The films made by The Beatles' George Harrison's movie company, and the work of ground breaking playwright Tom McGrath, are to be celebrated by Edinburgh's international film festival this year.

The works of Harrison's HandMade Films and McGrath, the playwright and jazz pianist, are part of a series of retrospectives are to celebrate the 70 year history of the Edinburgh International Film Festival.

A reading of McGrath's The Hard Man will cast a new light on the play by casting Scottish actress Kate Dickie in the central role.

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The Future is History retrospective, curated by senior programmer Niall Greig Fulton looks at three themes: Great Britain, The Western World of the Future and Scotland.

He said: "Inspired by Britain’s decision to leave the EU during our last edition, and touching on the Festival’s long held passion for debate and discovery, The Future is History turns the clock back to the 1970s and 1980s to explore the vital question of identity in a world undergoing seismic political and cultural change."

The works of George Harrison's HandMade Films, which was formed in 1978, will be part of the retrospective theme looking at Great Britain, while the early 1980s cinema of science fiction will also be remembered.

Movies made by HandMade Films to be screened include The Long Good Friday, Time Bandits, Scrubbers, A Private Function, Mona Lisa, Withnail & I, Bellman and True, How to Get Ahead in Advertising and a screening of the original Scottish language version of John Mackenzie’s A Sense of Freedom.

To mark McGrath’s influence on jazz in Scotland, jazz saxophonist Tommy Smith will lead the Scottish National Jazz Orchestra in a musical tribute to McGrath at the Queens Hall featuring the music of Miles Davis, Duke Ellington, Freddie Redd and other jazz greats.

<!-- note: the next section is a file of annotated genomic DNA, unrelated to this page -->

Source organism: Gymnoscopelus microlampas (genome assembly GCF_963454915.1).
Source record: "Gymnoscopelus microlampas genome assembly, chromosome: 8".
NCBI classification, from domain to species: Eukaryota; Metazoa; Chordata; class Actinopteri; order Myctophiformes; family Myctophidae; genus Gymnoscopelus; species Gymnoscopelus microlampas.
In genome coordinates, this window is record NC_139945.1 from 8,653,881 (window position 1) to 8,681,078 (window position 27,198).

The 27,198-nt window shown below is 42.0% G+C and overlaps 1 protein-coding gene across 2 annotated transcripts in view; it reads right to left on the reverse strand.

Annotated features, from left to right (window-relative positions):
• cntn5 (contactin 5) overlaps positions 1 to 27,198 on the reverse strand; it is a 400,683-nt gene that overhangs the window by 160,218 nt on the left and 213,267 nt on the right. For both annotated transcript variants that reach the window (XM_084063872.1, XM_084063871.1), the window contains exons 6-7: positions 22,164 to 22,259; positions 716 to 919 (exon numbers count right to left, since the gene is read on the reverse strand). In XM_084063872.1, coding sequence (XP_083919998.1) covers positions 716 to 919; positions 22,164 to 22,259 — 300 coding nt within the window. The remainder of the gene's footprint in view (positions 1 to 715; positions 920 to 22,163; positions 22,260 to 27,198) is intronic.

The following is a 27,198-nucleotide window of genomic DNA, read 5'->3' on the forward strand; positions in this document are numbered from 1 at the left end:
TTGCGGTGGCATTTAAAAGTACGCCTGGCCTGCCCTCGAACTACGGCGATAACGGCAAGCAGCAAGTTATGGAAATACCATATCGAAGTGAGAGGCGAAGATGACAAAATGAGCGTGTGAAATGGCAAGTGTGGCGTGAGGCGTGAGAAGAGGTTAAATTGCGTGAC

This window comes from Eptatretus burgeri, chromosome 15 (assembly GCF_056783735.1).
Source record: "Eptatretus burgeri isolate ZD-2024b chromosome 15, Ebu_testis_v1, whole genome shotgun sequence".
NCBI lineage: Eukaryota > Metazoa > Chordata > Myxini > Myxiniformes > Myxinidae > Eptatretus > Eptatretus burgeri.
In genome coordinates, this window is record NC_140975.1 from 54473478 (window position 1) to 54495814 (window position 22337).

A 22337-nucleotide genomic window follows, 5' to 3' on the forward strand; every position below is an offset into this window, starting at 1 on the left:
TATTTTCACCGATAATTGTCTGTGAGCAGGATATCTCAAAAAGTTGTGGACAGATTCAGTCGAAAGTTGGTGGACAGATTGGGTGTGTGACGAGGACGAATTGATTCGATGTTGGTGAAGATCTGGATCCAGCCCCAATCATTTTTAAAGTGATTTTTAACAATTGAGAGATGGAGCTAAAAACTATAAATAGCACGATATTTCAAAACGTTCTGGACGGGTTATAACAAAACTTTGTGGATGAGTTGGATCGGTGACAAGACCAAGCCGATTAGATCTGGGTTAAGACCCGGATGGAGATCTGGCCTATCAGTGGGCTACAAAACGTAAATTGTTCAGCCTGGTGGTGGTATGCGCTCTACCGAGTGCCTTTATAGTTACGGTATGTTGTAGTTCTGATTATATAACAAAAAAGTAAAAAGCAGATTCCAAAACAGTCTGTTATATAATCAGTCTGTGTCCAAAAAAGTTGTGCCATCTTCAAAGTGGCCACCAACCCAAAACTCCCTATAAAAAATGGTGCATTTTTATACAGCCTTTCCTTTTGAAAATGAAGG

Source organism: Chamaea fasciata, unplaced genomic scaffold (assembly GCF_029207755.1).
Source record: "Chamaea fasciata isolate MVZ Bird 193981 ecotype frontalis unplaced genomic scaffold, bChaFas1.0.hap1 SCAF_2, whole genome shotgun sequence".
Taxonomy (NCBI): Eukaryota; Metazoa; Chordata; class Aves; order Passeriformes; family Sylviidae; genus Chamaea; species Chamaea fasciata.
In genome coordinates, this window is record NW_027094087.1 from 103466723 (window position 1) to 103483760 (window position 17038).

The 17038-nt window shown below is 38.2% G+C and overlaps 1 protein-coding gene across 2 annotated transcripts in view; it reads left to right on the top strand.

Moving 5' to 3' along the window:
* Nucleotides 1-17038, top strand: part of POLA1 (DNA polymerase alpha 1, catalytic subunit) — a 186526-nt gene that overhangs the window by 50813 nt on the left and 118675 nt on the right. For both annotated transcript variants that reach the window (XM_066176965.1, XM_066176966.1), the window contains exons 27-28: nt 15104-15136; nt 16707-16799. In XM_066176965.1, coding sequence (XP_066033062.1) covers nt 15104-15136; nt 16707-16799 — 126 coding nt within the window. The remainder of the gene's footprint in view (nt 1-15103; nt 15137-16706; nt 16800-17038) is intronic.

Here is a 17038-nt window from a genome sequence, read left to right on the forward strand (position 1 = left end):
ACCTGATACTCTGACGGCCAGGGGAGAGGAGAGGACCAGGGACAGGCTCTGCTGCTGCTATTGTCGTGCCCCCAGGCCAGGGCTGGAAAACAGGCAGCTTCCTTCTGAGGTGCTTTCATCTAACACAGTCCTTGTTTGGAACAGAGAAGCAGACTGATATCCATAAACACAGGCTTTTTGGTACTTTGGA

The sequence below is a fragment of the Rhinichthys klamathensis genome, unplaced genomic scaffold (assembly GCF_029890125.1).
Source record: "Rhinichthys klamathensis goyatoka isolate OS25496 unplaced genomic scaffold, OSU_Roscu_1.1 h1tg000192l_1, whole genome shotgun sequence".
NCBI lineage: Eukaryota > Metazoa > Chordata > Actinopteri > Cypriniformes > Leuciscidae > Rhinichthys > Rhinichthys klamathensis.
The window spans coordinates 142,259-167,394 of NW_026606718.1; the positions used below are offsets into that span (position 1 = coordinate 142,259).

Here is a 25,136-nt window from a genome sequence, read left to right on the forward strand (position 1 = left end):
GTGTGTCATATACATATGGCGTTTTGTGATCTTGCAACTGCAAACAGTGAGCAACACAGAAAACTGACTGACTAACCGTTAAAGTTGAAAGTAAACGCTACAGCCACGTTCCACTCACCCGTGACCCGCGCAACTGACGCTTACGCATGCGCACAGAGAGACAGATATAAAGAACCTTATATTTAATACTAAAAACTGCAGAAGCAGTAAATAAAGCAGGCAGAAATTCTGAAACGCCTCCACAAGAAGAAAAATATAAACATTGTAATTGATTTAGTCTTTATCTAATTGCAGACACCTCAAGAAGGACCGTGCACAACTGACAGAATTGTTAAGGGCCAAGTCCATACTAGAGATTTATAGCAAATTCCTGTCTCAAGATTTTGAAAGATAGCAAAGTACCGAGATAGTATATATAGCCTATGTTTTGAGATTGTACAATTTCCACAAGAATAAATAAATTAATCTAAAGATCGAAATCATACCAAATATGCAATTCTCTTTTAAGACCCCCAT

This performance will be complemented by readings of McGrath’s poetry by actor Tam Dean Burn.

There will be two additional live stage readings of McGrath’s plays from the era, The Hard Man (1977) and The Android Circuit (1978), both directed by Tam Dean Burn.

The festival will also show McGrath’s rarely seen 1982 BBC Play for Tomorrow: The Nuclear Family, a science-fiction set in Scotland.

Diane Henderson, deputy artistic director, said: "This year’s special retrospective programme celebrates the 70th Anniversary of Edinburgh’s world famous festivals, and presents a clear look at, and contribution to, the evolving identity of EIFF and its provenance.

"It will provide a truly exciting journey of screen, stage and music and allow audiences to experience a selection of the featured era’s most important art."

French director René Laloux will be remembered with two screenings of his cult animated feature films La Planète Sauvage (1973) and Gandahar (1988).

The main programme of the festival will be announced by EIFF Artistic Director, Mark Adams, on 31 May.